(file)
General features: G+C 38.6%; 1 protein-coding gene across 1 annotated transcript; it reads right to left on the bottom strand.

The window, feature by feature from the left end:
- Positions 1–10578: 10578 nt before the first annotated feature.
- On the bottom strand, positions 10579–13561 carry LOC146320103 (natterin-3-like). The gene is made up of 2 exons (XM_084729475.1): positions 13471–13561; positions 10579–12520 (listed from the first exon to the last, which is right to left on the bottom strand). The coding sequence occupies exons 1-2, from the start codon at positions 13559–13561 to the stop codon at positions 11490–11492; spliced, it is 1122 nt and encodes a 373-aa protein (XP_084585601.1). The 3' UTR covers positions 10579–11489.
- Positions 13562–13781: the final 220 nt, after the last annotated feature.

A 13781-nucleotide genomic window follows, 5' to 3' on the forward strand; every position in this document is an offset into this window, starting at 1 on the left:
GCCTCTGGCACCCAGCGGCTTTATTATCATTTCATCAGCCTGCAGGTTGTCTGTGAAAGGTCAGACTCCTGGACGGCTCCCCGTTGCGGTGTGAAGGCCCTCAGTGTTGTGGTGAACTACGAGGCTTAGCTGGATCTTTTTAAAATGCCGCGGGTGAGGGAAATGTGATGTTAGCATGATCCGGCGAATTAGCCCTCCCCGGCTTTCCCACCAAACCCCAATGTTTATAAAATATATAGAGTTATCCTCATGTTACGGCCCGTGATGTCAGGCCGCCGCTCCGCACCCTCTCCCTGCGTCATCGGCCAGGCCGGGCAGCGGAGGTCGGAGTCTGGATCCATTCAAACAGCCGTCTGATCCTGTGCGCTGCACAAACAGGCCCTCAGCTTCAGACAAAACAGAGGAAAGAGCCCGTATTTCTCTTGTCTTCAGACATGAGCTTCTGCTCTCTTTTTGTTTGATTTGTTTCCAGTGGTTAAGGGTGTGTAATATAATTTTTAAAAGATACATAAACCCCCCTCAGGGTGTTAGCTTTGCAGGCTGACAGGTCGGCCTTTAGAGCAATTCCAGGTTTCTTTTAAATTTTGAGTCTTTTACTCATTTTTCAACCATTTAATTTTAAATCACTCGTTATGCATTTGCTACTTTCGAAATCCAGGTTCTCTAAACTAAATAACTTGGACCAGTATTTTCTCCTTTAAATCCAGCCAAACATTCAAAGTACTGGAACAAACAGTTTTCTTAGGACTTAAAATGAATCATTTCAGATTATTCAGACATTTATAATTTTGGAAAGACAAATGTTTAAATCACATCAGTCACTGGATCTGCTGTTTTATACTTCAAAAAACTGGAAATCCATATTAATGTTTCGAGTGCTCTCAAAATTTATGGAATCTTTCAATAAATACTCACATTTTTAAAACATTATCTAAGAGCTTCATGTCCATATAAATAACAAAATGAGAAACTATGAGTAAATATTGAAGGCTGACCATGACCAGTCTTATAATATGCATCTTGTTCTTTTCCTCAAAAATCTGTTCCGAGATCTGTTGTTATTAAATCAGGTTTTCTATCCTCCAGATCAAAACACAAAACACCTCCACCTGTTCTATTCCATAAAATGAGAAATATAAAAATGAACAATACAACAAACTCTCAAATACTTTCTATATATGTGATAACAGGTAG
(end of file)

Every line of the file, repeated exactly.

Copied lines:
General features: G+C 38.6%; 1 protein-coding gene across 1 annotated transcript; it reads right to left on the bottom strand.

The window, feature by feature from the left end:
- Positions 1–10578: 10578 nt before the first annotated feature.
- On the bottom strand, positions 10579–13561 carry LOC146320103 (natterin-3-like). The gene is made up of 2 exons (XM_084729475.1): positions 13471–13561; positions 10579–12520 (listed from the first exon to the last, which is right to left on the bottom strand). The coding sequence occupies exons 1-2, from the start codon at positions 13559–13561 to the stop codon at positions 11490–11492; spliced, it is 1122 nt and encodes a 373-aa protein (XP_084585601.1). The 3' UTR covers positions 10579–11489.
- Positions 13562–13781: the final 220 nt, after the last annotated feature.

A 13781-nucleotide genomic window follows, 5' to 3' on the forward strand; every position in this document is an offset into this window, starting at 1 on the left:
GCCTCTGGCACCCAGCGGCTTTATTATCATTTCATCAGCCTGCAGGTTGTCTGTGAAAGGTCAGACTCCTGGACGGCTCCCCGTTGCGGTGTGAAGGCCCTCAGTGTTGTGGTGAACTACGAGGCTTAGCTGGATCTTTTTAAAATGCCGCGGGTGAGGGAAATGTGATGTTAGCATGATCCGGCGAATTAGCCCTCCCCGGCTTTCCCACCAAACCCCAATGTTTATAAAATATATAGAGTTATCCTCATGTTACGGCCCGTGATGTCAGGCCGCCGCTCCGCACCCTCTCCCTGCGTCATCGGCCAGGCCGGGCAGCGGAGGTCGGAGTCTGGATCCATTCAAACAGCCGTCTGATCCTGTGCGCTGCACAAACAGGCCCTCAGCTTCAGACAAAACAGAGGAAAGAGCCCGTATTTCTCTTGTCTTCAGACATGAGCTTCTGCTCTCTTTTTGTTTGATTTGTTTCCAGTGGTTAAGGGTGTGTAATATAATTTTTAAAAGATACATAAACCCCCCTCAGGGTGTTAGCTTTGCAGGCTGACAGGTCGGCCTTTAGAGCAATTCCAGGTTTCTTTTAAATTTTGAGTCTTTTACTCATTTTTCAACCATTTAATTTTAAATCACTCGTTATGCATTTGCTACTTTCGAAATCCAGGTTCTCTAAACTAAATAACTTGGACCAGTATTTTCTCCTTTAAATCCAGCCAAACATTCAAAGTACTGGAACAAACAGTTTTCTTAGGACTTAAAATGAATCATTTCAGATTATTCAGACATTTATAATTTTGGAAAGACAAATGTTTAAATCACATCAGTCACTGGATCTGCTGTTTTATACTTCAAAAAACTGGAAATCCATATTAATGTTTCGAGTGCTCTCAAAATTTATGGAATCTTTCAATAAATACTCACATTTTTAAAACATTATCTAAGAGCTTCATGTCCATATAAATAACAAAATGAGAAACTATGAGTAAATATTGAAGGCTGACCATGACCAGTCTTATAATATGCATCTTGTTCTTTTCCTCAAAAATCTGTTCCGAGATCTGTTGTTATTAAATCAGGTTTTCTATCCTCCAGATCAAAACACAAAACACCTCCACCTGTTCTATTCCATAAAATGAGAAATATAAAAATGAACAATACAACAAACTCTCAAATACTTTCTATATATGTGATAACAGGTAG